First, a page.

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An article by Bachi karkaria….at her hilarious best ..

Parsi to Past-si … By Bachi Karkaria

Soli Solicitor shuddered at the Census sentence, knowing there was no reprieve. Nusli had an asli aneurysm at the prospect of the makers of Bombay dying out. Jimmy Gymkhanawalla went into a paroxysm of population push up. Home-for-the-Aged Homi’s thoughts strayed far from his hernia. Kawas clutched on to his Kawasaki bike, trying not to fall off the seat and the map. But it was of no use. The writing on the wall was as clear as a fire-temple bell. The latest Census had confirmed the continuous demographic decline of the Parsis; now they were down to a critical 69,601. How soon would the world say Ta-ta to the grand old community?

For a long time already, Mumbai’s Dadar Parsi Colony had looked like a museum-piece, preserving what had disappeared elsewhere in Mumbai – low-slung houses, leafy lanes, table manners, and the increasingly rare species of Homo Sapienwalla. But now, a pall of gloom enveloped the enclave like an old shawl swathing Ivory Ava’s shoulders. In deference to the decline, `Benaifer Boobs’ raised her notorious neckline, and `Jabri Jer’ lowered her shrill haranguing of Docile Dinsu, the dhobhi and the neighbour’s Doberman. As they huddled over their lunch of crisp-fried bumla, the Parsis in baugs and colonies trembled at the prospect of being out for a Bombay duck themselves. What would apro Nari, Polly and Rusi say! As they dipped their RTI bhakras into their afternoon mint tea, Bachelor Bomi and Spinster Spenta rued the fact that they were among the large segment that startled sociologists and Shata-bens alike.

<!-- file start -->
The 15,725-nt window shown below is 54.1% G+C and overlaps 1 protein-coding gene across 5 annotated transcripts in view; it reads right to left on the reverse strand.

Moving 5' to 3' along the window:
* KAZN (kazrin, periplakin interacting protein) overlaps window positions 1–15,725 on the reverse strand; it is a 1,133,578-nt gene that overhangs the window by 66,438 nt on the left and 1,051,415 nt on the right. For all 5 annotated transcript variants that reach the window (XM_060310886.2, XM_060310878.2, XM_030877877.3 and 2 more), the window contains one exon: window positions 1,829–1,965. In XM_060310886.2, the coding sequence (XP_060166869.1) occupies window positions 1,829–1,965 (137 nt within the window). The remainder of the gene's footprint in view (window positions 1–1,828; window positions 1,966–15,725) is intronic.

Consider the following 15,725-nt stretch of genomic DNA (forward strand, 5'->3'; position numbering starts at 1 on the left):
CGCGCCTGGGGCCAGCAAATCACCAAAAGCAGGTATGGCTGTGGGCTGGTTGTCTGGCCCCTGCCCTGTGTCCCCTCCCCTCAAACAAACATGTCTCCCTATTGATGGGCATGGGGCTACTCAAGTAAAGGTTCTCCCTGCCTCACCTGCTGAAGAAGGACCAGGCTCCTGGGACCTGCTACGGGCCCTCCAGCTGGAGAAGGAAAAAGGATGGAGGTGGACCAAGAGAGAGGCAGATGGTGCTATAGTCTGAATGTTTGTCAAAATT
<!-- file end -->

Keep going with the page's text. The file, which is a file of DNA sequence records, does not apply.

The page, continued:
The `Never Marrieds’ had created the uniquely Parsi phenomenon of most of their flats being occupied by adults who weren’t spouses. Brother-sister, mother-daughter, and uncle-nephew lived under one roof, bound by blood, RBI bonds and bickering. Spenta, 68, said, “I sacrificed marriage because I had to look after Pappa.” Bomi, 70, said, “I couldn’t get married because Mamma, bless her departed soul, wouldn’t give me a divorce.” Kekoo Kaka, 83, ambled in humming the Parsi song, `Bachelor Boy’. That jolly gentleman, with a gleam in his eye and glaucoma, was determined to uphold the community’s philosophy of `Eat, drink and be merry, for tomorrow we die out’.

No, Sir, they wouldn’t just wither away: they would go out in a burst of farce and murghi na farcha. Kekoo Kaka decided right then that on the New Year’s Eve at the Willingdon Club, he would not sing something as depressing as `Auld Lang Syne-off’. Instead, he pulled out his father’s gold-nibbed Mont Blank, and composed an adaptation of a more cheerful song of the season. To `Rudolph’s jaunty tune, he would belt out: “Rustom, the hook-nosed Parsi, Had a very distinct nose. And if you ever saw it, You might even think it growed. All of the other Indians Used to laugh and call him names.

They never let poor Rustom Join in any desi games. Then one stormy Census eve, Banthia came to say, “Rustom with your numbers’ plight I will spell your doom tonight.” So all the other Parsis jumped up and down with glee They said to long-nosed Rustom, “We’ll pass into his-to-ry !!!!!”